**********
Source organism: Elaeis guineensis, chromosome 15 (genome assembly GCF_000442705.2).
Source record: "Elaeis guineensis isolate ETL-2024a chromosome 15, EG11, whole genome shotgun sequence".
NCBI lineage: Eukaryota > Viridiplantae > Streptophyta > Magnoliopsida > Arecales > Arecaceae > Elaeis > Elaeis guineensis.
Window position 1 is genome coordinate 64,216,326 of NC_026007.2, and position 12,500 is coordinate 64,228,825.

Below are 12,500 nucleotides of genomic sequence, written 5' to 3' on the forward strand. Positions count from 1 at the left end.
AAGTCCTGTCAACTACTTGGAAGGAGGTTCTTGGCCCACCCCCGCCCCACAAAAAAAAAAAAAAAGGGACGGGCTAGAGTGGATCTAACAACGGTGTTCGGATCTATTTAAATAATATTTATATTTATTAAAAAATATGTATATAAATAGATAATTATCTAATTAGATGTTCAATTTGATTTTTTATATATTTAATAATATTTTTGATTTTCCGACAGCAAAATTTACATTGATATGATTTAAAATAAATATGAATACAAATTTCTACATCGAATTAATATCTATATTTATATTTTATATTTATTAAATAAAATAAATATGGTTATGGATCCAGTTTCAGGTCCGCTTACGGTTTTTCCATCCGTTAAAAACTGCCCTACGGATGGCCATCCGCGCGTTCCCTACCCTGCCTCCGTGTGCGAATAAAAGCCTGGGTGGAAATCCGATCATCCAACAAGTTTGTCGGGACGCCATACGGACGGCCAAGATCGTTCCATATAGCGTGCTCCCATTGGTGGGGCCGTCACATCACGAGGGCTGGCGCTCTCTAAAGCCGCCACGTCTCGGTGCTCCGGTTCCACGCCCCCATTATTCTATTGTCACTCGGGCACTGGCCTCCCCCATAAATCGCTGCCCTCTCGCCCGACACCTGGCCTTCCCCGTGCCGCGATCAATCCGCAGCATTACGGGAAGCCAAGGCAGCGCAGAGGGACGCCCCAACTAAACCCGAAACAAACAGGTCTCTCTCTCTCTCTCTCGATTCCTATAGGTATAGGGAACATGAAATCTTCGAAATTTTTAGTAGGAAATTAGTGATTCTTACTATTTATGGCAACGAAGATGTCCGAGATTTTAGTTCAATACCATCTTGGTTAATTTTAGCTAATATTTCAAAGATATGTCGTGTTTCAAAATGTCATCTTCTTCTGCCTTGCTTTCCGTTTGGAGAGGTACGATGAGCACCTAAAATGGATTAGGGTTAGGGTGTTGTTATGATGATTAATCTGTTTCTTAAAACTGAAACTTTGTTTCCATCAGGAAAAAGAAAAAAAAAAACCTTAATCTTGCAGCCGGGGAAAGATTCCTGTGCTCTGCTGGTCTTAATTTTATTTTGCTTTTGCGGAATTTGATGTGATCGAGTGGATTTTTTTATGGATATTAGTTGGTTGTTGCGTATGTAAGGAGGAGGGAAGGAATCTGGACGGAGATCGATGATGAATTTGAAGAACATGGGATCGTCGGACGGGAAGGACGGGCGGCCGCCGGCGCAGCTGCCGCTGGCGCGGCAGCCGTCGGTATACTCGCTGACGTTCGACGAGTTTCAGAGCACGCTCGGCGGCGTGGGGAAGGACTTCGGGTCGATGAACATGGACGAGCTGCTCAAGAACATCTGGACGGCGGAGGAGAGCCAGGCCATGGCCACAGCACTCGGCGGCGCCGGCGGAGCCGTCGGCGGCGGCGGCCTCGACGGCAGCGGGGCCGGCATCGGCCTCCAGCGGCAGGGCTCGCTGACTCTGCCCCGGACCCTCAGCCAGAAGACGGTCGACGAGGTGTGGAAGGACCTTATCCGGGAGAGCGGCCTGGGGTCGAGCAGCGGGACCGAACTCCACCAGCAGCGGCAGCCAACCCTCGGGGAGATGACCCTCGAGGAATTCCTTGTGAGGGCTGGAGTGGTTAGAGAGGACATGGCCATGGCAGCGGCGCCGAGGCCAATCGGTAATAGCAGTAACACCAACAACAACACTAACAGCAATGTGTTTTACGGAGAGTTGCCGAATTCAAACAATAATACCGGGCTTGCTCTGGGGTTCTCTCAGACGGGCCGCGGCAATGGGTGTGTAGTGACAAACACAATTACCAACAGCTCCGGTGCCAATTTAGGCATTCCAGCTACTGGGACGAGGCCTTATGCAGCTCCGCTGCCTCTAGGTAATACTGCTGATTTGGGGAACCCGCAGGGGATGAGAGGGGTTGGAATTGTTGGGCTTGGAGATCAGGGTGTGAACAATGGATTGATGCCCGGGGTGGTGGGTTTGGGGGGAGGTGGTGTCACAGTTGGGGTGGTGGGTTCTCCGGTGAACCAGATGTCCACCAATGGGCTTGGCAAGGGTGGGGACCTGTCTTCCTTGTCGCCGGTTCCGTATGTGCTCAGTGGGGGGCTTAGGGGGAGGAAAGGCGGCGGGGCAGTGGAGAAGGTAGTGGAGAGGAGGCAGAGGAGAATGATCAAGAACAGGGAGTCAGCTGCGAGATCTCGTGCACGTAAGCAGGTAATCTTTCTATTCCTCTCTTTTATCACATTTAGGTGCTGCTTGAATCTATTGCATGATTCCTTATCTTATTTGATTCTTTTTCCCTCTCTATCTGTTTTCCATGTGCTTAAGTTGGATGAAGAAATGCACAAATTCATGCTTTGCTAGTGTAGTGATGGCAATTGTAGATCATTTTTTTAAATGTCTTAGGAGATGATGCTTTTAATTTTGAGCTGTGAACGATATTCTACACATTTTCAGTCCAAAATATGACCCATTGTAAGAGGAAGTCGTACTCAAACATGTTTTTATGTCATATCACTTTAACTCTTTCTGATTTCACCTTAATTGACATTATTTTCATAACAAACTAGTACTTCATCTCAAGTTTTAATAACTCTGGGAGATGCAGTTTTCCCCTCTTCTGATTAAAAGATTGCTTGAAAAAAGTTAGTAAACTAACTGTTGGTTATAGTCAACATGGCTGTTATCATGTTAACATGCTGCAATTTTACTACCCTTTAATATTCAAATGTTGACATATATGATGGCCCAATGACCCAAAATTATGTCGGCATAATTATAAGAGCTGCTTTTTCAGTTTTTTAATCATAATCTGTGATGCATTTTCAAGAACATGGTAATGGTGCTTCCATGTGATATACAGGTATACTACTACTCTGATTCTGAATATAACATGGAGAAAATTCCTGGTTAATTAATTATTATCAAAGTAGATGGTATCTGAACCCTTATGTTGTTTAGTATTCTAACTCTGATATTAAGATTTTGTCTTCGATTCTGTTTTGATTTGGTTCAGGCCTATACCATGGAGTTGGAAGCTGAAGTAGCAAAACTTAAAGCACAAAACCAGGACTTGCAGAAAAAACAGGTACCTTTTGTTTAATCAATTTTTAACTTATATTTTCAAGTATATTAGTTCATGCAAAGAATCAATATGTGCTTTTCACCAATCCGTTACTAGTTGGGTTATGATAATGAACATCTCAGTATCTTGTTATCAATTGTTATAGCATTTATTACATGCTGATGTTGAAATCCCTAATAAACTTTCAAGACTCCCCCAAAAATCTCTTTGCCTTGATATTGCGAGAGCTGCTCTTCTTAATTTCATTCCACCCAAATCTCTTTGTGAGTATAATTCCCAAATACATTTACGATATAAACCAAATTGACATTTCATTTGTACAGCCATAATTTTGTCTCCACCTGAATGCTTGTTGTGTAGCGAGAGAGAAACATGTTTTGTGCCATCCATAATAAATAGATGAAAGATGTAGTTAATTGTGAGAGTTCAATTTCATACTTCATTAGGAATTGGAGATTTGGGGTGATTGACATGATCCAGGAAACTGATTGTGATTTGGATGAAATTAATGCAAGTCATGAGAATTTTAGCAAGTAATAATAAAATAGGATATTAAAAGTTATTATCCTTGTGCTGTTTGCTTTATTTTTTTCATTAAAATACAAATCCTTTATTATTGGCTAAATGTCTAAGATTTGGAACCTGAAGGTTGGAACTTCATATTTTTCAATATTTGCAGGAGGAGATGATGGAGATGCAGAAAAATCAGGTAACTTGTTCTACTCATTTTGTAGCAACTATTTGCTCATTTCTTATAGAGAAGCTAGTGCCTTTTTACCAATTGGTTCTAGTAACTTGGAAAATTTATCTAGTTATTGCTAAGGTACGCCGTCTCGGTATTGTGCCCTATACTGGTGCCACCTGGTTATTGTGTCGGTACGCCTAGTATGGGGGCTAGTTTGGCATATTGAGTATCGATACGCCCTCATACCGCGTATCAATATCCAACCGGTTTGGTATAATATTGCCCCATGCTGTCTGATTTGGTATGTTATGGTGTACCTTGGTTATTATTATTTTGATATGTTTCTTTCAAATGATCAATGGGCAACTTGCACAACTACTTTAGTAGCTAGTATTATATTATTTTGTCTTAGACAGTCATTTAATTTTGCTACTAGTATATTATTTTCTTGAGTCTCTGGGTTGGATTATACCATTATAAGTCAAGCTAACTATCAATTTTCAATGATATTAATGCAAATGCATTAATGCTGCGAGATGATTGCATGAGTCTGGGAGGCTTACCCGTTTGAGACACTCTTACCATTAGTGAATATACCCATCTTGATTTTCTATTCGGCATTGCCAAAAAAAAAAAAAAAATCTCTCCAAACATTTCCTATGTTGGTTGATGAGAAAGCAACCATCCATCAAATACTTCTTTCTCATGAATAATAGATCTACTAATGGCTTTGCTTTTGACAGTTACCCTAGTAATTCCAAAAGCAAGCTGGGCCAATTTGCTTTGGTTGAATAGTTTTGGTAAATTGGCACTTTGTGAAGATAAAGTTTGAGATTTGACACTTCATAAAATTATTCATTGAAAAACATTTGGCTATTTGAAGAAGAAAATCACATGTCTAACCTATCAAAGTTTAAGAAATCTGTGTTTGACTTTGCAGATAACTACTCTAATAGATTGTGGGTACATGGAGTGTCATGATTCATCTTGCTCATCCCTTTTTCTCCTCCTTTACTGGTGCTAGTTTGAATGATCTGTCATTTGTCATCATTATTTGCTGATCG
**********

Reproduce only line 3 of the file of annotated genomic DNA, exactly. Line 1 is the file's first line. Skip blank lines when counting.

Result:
NCBI lineage: Eukaryota > Viridiplantae > Streptophyta > Magnoliopsida > Arecales > Arecaceae > Elaeis > Elaeis guineensis.